I should have posted this sooner, but I thought that the massive protest known as the Women’s March, held in major and minor cities all over the country, would be the talk of the town for at least weeks to come. I was wrong. It turns out that in Trump’s America, each weekend is a new major protest, following week after week of unbelievably corrupt actions coming from Washington.
In any case, here are some simple photos and stories from the brief time I spent at the Women’s March in Los Angeles.
I was fashionably late to the Mad Max Fury Road party but I’ve finally seen it and it was definitely amazing and immediately should earn a place as one of the greatest action films of all time. Period!
Speaking of periods, one of the main things I’ve been hearing about the film is that it has some very strong feminist messages. And… it really does! Imperator Furiosa is a totally awesome protagonist who demonstrates that women can easily fit right in with the very same kinds of roles that men have traditionally always played– the buzz-cut-wearing, one-armed, tough-as-nails, expert marksman (markswoman?), expert fighter, character. In addition to her awesomeness, and her obvious role as the hero of the story, her mission is to end the harvesting of women for babies and milk, and so she gathers up all the wives of the creepy Immortan Joe and drives off to find a safe haven for them.
So the film definitely is very “pro women.” But what disappoints me is that what this film does isn’t already the norm. How come we’ve never shown women as the heroic badasses before? How come we’ve never realized how bad it is to be harvesting womens’ bodies for their biological goods? I wish Mad Max wasn’t seen as feminist because I wish it was considered normal for women to be heroes, and for women to save other women. It’s not like men are the only ones capable of doing those things.
Anyway, go see Mad Max. Feminism aside, it’s an incredible action movie. I was freaking out during the scene in the dust storm, which was probably the most exciting thing I’ll see all year.
If you really freaking love Ghostbusters, you’re in luck. Not only is everyone hyped about the all-female Ghostbusters reboot that’s getting made, but now we can be doubly hyped because there is, as SONY puts it, an “all-male” Ghostbusters reboots also in the works.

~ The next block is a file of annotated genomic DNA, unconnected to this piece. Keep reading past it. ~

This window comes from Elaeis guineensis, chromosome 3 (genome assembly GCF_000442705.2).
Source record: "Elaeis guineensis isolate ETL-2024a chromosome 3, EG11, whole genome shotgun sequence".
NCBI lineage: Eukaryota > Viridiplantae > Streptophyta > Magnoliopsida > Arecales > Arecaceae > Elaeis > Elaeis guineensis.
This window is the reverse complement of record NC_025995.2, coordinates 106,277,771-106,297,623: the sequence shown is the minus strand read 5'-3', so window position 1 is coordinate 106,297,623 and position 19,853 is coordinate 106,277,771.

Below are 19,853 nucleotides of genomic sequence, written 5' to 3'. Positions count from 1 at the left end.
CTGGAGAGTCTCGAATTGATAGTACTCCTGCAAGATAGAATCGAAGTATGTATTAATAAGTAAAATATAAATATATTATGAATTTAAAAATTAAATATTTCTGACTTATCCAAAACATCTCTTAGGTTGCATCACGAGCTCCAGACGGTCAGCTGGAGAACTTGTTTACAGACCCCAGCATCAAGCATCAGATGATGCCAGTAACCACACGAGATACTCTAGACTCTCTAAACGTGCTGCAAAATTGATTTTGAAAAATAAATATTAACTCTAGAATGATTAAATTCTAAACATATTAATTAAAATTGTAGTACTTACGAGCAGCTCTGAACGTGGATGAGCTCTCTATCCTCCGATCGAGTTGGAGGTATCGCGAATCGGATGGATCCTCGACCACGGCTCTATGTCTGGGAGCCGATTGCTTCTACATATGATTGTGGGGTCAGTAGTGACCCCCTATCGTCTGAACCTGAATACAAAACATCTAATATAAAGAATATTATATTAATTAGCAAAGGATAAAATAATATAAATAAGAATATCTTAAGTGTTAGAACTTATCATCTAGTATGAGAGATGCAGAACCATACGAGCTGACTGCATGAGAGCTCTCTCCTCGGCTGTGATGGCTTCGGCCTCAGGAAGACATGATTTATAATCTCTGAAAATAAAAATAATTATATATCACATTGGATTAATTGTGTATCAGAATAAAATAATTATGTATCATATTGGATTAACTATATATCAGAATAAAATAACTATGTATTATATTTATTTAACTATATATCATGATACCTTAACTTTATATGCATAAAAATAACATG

Title IX apparently now requires that anytime a movie gets made that stars female characters, a separate but equal movie must also be made that stars men.
That’s a lie. What’s not a lie is how absurd it is that they are rebooting the same film twice, at the same time. I know that Hollywood loves reboots, but I thought we already reached the bottom of the barrel when we decided to remake Footloose, shot-for-shot (the original was already perfect). Or when we made The Hangover Part 2, which was also a shot-for-shot remake of the first movie. Technically Hangover 2 was a sequel, but it was so unremarkably similar that I count it as a reboot.
I’m extremely disappointed. Hollywood is already, deservedly, accused of sexism all the time. Most film characters are men, and a bajillion movies feature gratuitous female nudity. Female nudity has been a standard concept in film since forever. Even something like Birdman, an undeniably epic film, had some lesbian action that really didn’t contribute much to the rest of the movie.
It’s rare to get female-centric films today that are actually good. I can only think of a handful: Mean Girls, Pitch Perfect, Bridesmaids… um, I’m sure there are a few others. Except there aren’t. They just don’t make movies starring women, as if women are somehow inferior or undeserving (obviously untrue).
I’m at a loss for words. This is perhaps the worst Hollywood decision that’s ever been made (then again, this industry did cancel and then un-cancel The Interview). The “traditional” “all-male” Ghostbusters reboot, coming on the heels of news about an all-female Ghostbusters reboot, reinforces the sexist ideologies of film today, as well as the insatiable thirst for cashing in on successful franchises, milking them for long after they’ve been dried out.